The Record

“Judaism in the South” Independent Study

Marina Kazarian, Contributing Writer

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A year’s worth of work came together C Period Wednesday during Sam Stein’s (12) Independent Study presentation on “Judaism in the South.”

For the project, Stein researched his genealogy and tried to understand why two branches of his family, one from the 1840’s and one from the early 1900’s, settled in Mississippi, his Independent Study adviser Deborah Stanford said.

Over the past year Stein has collected data from books and databases, recorded interviews with his paternal grandfather, and studied primary source documents from his grandfather’s archives, he said.

“I’ve always had a close bond with my grandfather and this has brought us even closer. I feel like researching something that I’m so passionate about really drives me,” Stein said.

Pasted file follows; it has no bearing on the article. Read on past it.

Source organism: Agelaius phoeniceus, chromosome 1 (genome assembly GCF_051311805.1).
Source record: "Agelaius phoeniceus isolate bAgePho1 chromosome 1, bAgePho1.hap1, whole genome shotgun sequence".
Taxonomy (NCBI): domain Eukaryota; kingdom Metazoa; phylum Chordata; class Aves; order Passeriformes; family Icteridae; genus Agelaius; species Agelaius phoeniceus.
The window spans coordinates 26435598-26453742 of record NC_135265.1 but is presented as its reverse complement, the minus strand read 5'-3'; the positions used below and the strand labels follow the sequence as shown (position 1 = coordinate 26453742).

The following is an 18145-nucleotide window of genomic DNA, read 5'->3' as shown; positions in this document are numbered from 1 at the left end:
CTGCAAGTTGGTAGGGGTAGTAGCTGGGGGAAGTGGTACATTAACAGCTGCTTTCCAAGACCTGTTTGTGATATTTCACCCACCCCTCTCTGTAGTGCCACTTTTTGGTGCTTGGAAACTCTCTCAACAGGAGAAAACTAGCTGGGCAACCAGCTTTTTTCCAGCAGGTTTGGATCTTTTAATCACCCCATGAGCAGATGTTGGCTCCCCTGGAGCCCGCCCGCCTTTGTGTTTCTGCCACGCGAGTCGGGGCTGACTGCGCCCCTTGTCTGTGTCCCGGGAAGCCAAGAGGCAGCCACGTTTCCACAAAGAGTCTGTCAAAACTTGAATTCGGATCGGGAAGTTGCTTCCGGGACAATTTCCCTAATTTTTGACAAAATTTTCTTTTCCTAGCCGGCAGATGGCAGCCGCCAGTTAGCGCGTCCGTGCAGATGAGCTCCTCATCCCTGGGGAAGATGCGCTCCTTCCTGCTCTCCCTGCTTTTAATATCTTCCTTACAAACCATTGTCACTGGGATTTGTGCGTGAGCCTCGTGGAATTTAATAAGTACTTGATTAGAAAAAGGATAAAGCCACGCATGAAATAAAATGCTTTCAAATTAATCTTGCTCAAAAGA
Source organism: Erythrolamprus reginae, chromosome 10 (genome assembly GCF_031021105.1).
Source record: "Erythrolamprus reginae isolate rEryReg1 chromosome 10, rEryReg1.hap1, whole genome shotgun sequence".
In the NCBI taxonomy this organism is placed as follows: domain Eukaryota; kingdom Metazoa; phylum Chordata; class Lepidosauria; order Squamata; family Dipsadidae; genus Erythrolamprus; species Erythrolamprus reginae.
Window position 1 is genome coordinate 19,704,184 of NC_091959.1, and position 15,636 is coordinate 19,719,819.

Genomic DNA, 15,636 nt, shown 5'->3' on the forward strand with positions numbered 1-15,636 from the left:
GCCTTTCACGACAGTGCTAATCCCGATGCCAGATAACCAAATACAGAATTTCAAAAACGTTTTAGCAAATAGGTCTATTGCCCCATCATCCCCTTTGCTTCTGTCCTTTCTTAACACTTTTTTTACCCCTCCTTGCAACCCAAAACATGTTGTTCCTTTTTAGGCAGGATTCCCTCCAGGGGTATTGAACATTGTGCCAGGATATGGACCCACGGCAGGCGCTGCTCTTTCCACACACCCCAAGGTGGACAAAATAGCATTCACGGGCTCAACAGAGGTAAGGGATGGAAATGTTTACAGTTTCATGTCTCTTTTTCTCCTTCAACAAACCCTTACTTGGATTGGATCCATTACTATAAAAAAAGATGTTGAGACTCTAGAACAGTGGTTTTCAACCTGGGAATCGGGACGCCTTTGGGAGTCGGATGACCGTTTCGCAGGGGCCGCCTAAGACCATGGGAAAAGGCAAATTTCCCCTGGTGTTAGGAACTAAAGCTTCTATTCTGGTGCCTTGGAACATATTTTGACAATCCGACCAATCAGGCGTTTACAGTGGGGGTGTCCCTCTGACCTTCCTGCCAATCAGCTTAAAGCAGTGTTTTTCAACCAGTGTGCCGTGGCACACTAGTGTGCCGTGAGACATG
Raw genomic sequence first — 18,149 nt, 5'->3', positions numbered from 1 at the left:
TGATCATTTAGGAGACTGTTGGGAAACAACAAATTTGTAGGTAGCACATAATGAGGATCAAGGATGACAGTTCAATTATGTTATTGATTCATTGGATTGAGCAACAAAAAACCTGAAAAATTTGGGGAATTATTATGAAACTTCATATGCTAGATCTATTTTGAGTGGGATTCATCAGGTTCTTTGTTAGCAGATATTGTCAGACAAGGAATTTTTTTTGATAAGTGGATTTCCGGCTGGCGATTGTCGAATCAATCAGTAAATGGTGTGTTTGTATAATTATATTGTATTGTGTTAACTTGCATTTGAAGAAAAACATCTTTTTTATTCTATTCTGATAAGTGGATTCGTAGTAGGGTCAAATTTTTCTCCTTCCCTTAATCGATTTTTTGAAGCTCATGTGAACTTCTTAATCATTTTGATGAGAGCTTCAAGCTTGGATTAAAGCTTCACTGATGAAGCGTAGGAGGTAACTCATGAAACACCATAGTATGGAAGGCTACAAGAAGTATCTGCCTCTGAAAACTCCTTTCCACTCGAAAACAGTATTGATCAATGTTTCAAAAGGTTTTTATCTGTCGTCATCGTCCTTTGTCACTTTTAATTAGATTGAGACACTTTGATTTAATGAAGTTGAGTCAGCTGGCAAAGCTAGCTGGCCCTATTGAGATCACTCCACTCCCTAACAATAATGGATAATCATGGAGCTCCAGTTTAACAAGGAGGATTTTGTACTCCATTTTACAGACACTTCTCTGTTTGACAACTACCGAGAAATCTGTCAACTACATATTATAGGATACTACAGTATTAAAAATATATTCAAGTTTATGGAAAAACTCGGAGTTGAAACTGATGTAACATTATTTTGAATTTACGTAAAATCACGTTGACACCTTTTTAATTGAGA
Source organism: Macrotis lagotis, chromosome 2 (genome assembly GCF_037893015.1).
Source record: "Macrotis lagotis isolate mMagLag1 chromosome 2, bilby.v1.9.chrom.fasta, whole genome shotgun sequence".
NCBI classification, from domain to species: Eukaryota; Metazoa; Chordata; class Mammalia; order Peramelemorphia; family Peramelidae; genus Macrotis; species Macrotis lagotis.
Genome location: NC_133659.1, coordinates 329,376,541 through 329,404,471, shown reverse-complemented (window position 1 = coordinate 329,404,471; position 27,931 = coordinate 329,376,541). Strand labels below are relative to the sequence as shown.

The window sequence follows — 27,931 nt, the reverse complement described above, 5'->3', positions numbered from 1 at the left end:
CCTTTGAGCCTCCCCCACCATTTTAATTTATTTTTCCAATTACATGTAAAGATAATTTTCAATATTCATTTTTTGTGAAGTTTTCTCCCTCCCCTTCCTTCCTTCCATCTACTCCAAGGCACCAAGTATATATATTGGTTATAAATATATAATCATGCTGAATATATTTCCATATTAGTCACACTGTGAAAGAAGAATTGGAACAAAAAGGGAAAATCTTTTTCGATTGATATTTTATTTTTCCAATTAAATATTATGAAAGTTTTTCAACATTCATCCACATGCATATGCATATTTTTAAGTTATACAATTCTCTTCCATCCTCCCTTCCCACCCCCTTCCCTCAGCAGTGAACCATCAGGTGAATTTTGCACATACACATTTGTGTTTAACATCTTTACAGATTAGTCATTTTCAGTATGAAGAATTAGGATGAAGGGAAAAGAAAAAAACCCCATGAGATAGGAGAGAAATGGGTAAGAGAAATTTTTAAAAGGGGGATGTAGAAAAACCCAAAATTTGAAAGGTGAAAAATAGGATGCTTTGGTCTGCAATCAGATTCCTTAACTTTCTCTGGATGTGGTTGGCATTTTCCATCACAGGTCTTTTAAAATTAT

Stein’s presentation explored his interview process, especially the importance of framing questions carefully and the difference between closed and open questions, Stanford said.

“Open ended questions would lead to longer stories that tended to uncover more details,” Arjun Khorana (12), who is in Stein’s Independent Study class, said.

Before Wednesday, Stein told the students in his class to interview a family member, Stanford said. During the presentation, the class broke up into groups of four to discuss and reflect on the interviews, she said.

Interviewing family members gave the students a better idea of what Stein had been doing the past several months, Khorana said.

Stein began his research by reading The Provincials by Eli Evans, a book about a Jewish family living in North Carolina, Stanford said. Stein then started to interpret what his sources revealed about his own family and their process of settling in the South and becoming part of the white community there as Jews, she said.

Stanford guided Stein’s research by helping him set clear goals and read historical documents, she said. Stein hopes to make his study a lifelong pursuit and something that he will pass down to the rest of his family, Stanford said.

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“Judaism in the South” Independent Study